India falls further behind China in poverty-eradication

Pandemic pushes 75 million Indians into poverty: Pew Centre

Business

April 2, 2021

/ By / New Delhi

India falls further behind China in poverty-eradication

The number of poor in India has grown to 134 million, more than double the 59 million in 2020 (MIG photos/Aman Kanojiya)

Recent report by Pew Centre shows due to the impact of the coronavirus pandemic, India contributed to over 60 pc of rise in poverty across the world and the country has fallen much further behind its neighbour and rival China.

The alarm had been sounded long ago, yet the data emerging from Pew Research Centre’s report on the impact of the coronavirus pandemic on global poverty is shocking for the depth of the impact and the concentration in two large economies – India and China.

But between the two countries, the pandemic has hit India’s poor much more than those in China. The middle class in India, always much smaller than China, has been shrunk by 32 million people since the onset of the pandemic. This is about 60 pc of the total number of people across the world who have been pushed from middle class, from average daily incomes of USD 10-20, into poverty, which is defined as people earning less than USD 2 per day.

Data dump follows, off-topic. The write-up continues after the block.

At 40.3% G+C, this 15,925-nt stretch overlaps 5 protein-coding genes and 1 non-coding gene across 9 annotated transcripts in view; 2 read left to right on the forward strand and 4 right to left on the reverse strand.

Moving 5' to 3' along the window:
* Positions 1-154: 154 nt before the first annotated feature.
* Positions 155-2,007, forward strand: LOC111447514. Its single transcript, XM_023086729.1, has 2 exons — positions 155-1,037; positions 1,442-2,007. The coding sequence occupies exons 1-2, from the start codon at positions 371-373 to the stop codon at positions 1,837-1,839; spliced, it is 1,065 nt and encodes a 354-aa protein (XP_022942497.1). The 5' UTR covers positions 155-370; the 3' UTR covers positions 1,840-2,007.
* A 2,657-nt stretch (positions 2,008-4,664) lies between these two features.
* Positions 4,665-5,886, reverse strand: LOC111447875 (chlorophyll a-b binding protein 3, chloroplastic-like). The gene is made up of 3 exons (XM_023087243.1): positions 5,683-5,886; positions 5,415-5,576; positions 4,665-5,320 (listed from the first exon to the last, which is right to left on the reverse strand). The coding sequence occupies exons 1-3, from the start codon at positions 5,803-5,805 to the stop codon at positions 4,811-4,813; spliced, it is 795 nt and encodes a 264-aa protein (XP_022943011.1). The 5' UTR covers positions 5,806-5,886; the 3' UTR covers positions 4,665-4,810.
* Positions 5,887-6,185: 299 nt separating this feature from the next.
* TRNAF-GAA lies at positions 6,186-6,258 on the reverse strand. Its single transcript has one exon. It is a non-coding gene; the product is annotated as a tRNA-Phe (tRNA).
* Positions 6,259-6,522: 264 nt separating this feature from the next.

In India, the number of people who are poor has also risen by 75 million or about 60 pc of the global growth in poverty. The Pew Centre report points out that there has been a sharp jump in the rural employment guarantee scheme of the government, MGNREGS, as hundreds of millions of migrant workers lost their jobs in industries and urban areas and had to go back to their homes in villages. A report by Ministry of Rural Development of Government India says that from April 1, 2020 up to the last week of March 2021, the total number of people who had availed of MGNREGS had risen to a record 111.7 million, a heady growth of about 42 pc over the previous year.

Under the scheme, every rural household is guaranteed at least 100 days of paid employment if its adult members can do unskilled manual labour. The scheme was launched about 15 years ago amidst strong opposition and ridicule by the Bharatiya Janata Party but which has been praised as one of the strongest safety nets for the poorest in India and has since been implemented by many other countries to alleviate poverty.